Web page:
The crooks behind the recent campaign may be from China.
Over 100,000 South Koreans had their banking credentials stolen by crooks who leveraged the BlackMoon banking trojan, also detected as W32/Banbra, Fortinet researchers reveal.
The security vendor initially identified the campaign in April, when it also managed to discover an open-access directory belonging to one of the BlackMoon C&C servers.
Inside, security researchers found logs and data that revealed details about infected victims. The numbers showed 110,130 victims worldwide and 108,850 in South Korea. Bear in mind that BlackMoon uses different C&C servers, so the total numbers are probably higher.
Since then, the company has been keeping an eye on the C&C server and gathering more data about the crooks’ mode of operation.
Fortinet says that, between May 10, 2016, and July 19, 2016, the crooks made an additional 62,659 new victims, among whom 61,255 are from South Korea.
A closer look at the files found on the C&C server shows that the criminal group behind the campaign uses BlackMoon configuration files that target 61 South Korean financial institutions.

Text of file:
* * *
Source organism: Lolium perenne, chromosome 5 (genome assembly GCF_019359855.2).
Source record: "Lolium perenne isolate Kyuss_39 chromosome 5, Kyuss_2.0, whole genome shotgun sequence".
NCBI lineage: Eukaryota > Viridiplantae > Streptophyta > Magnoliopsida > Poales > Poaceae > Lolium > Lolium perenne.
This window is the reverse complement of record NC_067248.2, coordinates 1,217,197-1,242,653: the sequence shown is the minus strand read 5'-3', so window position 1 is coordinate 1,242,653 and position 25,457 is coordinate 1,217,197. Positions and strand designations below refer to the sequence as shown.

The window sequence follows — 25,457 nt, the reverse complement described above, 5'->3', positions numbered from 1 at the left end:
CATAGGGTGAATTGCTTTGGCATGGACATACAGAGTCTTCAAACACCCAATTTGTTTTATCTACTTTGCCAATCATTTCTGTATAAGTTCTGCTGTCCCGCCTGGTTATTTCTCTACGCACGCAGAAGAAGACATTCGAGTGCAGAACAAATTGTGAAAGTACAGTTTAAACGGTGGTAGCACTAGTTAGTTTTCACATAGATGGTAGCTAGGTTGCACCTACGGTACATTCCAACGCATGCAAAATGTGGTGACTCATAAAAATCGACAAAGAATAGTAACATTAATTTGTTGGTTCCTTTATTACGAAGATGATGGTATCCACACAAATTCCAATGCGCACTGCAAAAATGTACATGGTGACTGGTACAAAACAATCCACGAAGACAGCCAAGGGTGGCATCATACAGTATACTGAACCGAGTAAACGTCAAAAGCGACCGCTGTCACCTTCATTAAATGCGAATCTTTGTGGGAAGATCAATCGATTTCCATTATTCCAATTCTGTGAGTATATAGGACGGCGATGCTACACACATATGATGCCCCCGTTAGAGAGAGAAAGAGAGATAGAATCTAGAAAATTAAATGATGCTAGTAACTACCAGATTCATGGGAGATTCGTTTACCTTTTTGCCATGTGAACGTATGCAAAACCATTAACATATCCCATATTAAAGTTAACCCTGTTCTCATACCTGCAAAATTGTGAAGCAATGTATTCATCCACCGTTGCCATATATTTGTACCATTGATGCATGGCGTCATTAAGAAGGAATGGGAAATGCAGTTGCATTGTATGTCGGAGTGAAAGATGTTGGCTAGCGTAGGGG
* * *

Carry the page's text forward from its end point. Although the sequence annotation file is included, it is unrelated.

BlackMoon, a banking trojan first discovered in 2014, uses proxy auto-config files (PAC) to hijack the user’s Internet traffic and sniff for URLs it contains in its configuration file. When this happens, the user is redirected to a phishing page instead of the real banking portal, where the crook harvests their banking credentials.
In the period that Fortinet kept an eye on the exposed C&C server, the company says it detected 2,705 different BlackMoon samples, 18,969 unique victim IPs, 20,948 unique victim MAC addresses, connecting to 341 other C&C servers hosted on 26 different Web hosting companies (twelve in the US, eleven in China, four in Hong Kong).
The name of the C&C server files and source code comments were in the Chinese language, providing a powerful clue for the campaign’s attribution.
“While we were unable to verify all 100K+ victims initially displayed by the BlackMoon C2, the massive amount of unique victim IP and MAC addresses collected during our research is a strong indication that BlackMoon has able to successfully infect at least tens of thousands of users,” Fortinet’s Roland Dela Paz writes.
“Furthermore, the daily appearance of new BlackMoon samples and C2s demonstrates how active the BlackMoon threat is, and that more attention needs to be drawn to this sustained attack against South Korean users,” Dela Paz adds.
Working as a cyber security solutions architect, Alisa focuses on application and network security. Before joining us she held a cyber security researcher positions within a variety of cyber security start-ups. She also experience in different industry domains like finance, healthcare and consumer products.